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Epistatic QTL for yield heterosis in tomato

Cite this dataset

Zamir, Dani; Torgeman, Shai (2022). Epistatic QTL for yield heterosis in tomato [Dataset]. Dryad.


Controlled population development and genome-wide association studies have proven powerful in uncovering genes and alleles underlying complex traits. An underexplored dimension of such studies is the phenotypic contribution of non-additive interactions between quantitative trait loci (QTL). Capturing such epistasis in a genome-wide manner requires very large populations to represent replicated combinations of loci whose interactions determine phenotypic outcomes. Here, we dissect epistasis using a densely genotyped population of 1400 backcross-inbred lines (BILs) between a modern processing tomato inbred (Solanum lycopersicum) and the Lost Accession of a distant, green-fruited, drought-tolerant wild species, Solanum pennellii. The homozygous BILs, each representing an average of 11 introgressions, and their hybrids with the recurrent parents were phenotyped for tomato yield components. Population-wide mean yield of the BILs was less than 50% of that of their hybrids (BILH), and correspondingly, homozygous introgressions across the genome reduced yield relative to recurrent parent while several QTL of the BILHs independently improved productivity. Analysis of two QTL scans showed 32 cases of less than additive and 48 cases of more than additive interactions. Strikingly, one epistatic interaction involving S. pennellii QTL on chromosomes 1 and 7, which independently did not affect yield, increased fruit yield by 20-50% in the double introgression hybrid grown in irrigated and dry fields over a period of three years and varied genetic backgrounds. Our work demonstrates the power of large, interspecific controlled population development to uncover hidden QTL phenotypes, and how rare epistatic interactions can improve crop productivity via heterosis.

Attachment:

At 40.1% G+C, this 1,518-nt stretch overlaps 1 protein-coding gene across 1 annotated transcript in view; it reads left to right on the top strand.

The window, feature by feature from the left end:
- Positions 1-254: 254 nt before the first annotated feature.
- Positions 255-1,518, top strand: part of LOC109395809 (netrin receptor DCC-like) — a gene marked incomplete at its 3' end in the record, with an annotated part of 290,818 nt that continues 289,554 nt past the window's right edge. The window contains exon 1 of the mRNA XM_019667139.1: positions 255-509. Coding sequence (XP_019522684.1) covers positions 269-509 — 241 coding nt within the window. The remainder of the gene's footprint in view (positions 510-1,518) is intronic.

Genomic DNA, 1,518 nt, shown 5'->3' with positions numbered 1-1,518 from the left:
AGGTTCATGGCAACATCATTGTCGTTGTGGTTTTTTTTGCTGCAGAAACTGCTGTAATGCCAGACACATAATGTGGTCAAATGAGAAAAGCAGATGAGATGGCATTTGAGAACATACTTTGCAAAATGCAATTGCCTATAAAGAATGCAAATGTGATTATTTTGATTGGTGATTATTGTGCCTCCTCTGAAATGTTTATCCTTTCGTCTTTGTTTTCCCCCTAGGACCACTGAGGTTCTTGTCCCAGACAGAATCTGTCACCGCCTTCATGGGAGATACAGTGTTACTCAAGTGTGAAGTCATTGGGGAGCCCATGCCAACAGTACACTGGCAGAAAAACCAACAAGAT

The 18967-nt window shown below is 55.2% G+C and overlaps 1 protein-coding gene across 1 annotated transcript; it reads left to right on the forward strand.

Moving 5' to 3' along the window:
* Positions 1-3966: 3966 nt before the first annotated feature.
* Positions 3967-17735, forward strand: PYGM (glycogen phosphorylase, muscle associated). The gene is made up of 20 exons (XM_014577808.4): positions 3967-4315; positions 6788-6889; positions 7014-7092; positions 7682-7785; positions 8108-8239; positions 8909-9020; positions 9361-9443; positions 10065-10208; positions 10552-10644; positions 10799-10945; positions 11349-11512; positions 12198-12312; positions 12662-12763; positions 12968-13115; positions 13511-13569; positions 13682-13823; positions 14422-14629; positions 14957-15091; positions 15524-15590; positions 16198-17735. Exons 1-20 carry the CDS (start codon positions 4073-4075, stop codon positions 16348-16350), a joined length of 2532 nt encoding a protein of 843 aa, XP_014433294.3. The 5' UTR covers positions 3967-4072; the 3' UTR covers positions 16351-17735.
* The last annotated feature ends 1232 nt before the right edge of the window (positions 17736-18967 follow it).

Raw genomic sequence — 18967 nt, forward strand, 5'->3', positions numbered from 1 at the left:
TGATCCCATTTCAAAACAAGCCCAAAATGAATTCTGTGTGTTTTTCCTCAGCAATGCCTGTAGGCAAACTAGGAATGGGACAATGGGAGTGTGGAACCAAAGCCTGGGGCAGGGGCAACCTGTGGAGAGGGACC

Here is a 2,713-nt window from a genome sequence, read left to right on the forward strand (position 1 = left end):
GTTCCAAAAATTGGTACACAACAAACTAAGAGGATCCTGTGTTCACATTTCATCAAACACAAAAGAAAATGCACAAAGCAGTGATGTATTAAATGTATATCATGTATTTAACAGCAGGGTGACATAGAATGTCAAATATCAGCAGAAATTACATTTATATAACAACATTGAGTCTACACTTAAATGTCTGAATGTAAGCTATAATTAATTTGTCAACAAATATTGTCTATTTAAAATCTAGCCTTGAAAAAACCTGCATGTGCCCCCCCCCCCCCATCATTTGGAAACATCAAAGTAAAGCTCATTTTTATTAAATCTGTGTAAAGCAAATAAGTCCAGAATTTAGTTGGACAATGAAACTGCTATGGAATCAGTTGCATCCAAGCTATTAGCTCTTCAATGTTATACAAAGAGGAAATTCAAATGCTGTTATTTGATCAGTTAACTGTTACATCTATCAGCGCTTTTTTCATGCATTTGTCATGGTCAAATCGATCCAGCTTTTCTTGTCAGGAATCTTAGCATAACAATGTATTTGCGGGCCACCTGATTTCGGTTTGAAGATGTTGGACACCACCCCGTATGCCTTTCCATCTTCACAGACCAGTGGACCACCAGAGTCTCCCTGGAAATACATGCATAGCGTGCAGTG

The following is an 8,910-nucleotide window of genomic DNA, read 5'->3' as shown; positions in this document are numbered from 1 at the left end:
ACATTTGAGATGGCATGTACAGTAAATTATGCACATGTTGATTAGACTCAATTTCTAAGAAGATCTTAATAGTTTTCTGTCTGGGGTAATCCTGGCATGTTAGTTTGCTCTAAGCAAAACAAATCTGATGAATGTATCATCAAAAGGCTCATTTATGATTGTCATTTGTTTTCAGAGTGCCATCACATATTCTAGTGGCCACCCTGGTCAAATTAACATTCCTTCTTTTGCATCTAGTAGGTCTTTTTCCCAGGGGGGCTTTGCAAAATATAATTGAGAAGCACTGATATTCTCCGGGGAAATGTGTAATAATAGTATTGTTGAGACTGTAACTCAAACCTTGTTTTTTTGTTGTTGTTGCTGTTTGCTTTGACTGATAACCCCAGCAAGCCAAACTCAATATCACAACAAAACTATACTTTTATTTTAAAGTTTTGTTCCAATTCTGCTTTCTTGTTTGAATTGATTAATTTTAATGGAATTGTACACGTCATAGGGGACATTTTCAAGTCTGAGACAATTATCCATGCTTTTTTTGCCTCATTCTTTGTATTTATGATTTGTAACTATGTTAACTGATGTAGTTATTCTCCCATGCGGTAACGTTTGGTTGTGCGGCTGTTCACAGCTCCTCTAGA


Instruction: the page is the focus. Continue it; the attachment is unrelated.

Fruits of all the genotypes were harvested when 95-100% of the tomatoes were red (105-115 days after transplanting). The following measurements were taken for each of the plants: Plant weight (PW kg) of the vegetative part, average fruit weight (FW g) calculated from a random sample of 10 red fruits per plants, total soluble solids concentration (Brix) of the fruit (Bx%) assayed on the same 10 red fruits, and total fresh yield per plant (TY) (including both red and green fruits if there were any).

Usage notes

R software


Israel Science Foundation, Award: 2365/20

European Commission, Award: 677379

European Commission, Award: 727929

European Commission, Award: 101000716